Notes from the Wild : Feeling Green

Notes from the Wild

In a previous post I mentioned my new pet project, a nonfiction kids book club, and shared a few of the insect-related books I’d found to share. I enjoyed writing that post so much that I’m back again with another installment, this time focused on plants! There are so many wonderful nonfiction titles out there that can help children explore and learn to appreciate our natural world and the people who study and work to preserve it. Here are just a few titles I’ve uncovered!

The Tree Lady : The True Story of How One Tree-loving Woman Changed a City Forever – Hopkins, H. Joseph

Kate Sessions was a true pioneer. Not only was she the first woman to graduate from the University of California with a degree in science, she also helped transform her adopted hometown of San Diego from a lifeless desert to a lush and green community, thanks to her green thumb and limitless ingenuity.

Plant Secrets – Goodman, Emily

Colourful illustrations and simple text introduce young children to the life cycles of different plants in this beautiful, approachable book.

Don’t Touch That! The Book of Gross, Poisonous, and Downright Icky Plants and Critters – Day, Jeff

Gross, poisonous and icky? With silly illustrations and a title like that, you’ve got a definitely kid-pleaser on your hands!

Sequoia – Johnston, Tony

A beautifully illustrated, lyrically written ode to one of the oldest and most majestic living beings on the planet, the mighty sequoia tree.

Redwoods – Chin, Jason

When a young boy stumbles upon a book about the mighty redwood forests, he is transported into an incredible world populated by ancient trees of staggering beauty.

Deep Roots : How Trees Sustain Our Planet – Tate, Nikki

This beautifully photographed (and locally published!) celebration of trees looks at the many ways in which trees impact our lives, and examines the deep roots that connect all living things together.

A Little Guide to Trees – Voake, Charlotte

There’s no reason that a nonfiction title can’t be beautifully and charmingly illustrated as well as factual! This sweet guide to trees is perfect for younger budding arborists.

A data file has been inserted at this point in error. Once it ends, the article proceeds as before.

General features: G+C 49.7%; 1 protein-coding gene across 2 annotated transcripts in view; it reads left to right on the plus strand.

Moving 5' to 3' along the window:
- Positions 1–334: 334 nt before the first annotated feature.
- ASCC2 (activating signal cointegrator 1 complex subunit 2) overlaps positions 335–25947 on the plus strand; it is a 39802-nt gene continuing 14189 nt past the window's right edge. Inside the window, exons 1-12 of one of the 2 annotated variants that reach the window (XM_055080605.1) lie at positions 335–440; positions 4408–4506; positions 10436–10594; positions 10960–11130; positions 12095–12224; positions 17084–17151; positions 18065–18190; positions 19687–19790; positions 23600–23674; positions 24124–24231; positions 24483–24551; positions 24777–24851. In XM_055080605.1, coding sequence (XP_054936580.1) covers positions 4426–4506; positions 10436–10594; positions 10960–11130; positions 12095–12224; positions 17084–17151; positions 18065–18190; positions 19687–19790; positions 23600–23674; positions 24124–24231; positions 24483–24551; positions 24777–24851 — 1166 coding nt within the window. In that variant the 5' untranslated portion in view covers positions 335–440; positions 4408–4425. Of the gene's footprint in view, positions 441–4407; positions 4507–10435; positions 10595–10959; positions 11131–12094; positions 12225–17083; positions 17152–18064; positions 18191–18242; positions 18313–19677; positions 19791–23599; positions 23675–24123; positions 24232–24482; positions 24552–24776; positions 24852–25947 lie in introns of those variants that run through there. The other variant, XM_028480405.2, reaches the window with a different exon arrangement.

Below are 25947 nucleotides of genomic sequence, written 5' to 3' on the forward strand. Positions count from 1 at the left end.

Trees, Leaves and Bark – Burns, Diane L.

This beautifully illustrated field guide to North American trees encourages young readers to get out and explore their natural environment.

A Seed is Sleepy – Aston, Dianna Hutts

A poetic and elegant introduction to the life cycles of plants.

If nothing else, I hope these posts inspire you to look at children’s nonfiction in a bit of a different light. There’s really so much variety in this genre, and with so many different literary and visual styles, tones and approaches there’s really something to appeal to almost every young reader!

Presented with Pride : LGBTQ+ Books for Teens

Presented with Pride : LGBTQ+ Books for Teens

The Vancouver Public Library recently updated their Presented with Pride for Teens brochure, which now includes annotations of over 25 LGTBQ+ books for young adults, including contemporary fiction, memoirs, short stories, nonfiction and graphic novels! You can find the book list in its entirety on the library’s website. Here are just a few of the […]

What Makes a Baby?

What Makes a Baby?

What Makes a Baby? Oh, the million-dollar question that can give adults everywhere anxiety attacks – “where do babies come from?” Many picture books on the subject of reproduction talk about sex, which is a very important topic to discuss with children, but which isn’t always a factor in the baby-making process. Babies are the […]

The Ultimate Dino-pedia

The Ultimate Dino-pedia

I always, always encourage families to support their children’s reading interests, and to allow their children to have some choice in the books they read – it’s one of the simplest and most effective ways to help build and foster a life-long long of reading. It’s really quite simple, when you think about it – […]

The Hidden Life of Deer by Elizabeth Marshall Thomas

The Hidden Life of Deer by Elizabeth Marshall Thomas

So, technically this isn’t children’s literature? And by technically, I mean entirely: nothing about the packaging or marketing of this book is directed toward children. Fortunately, “children’s literature” as we know it began as a marketing ploy, and to a large extent the classification of this book as middle grade or that book as YA […]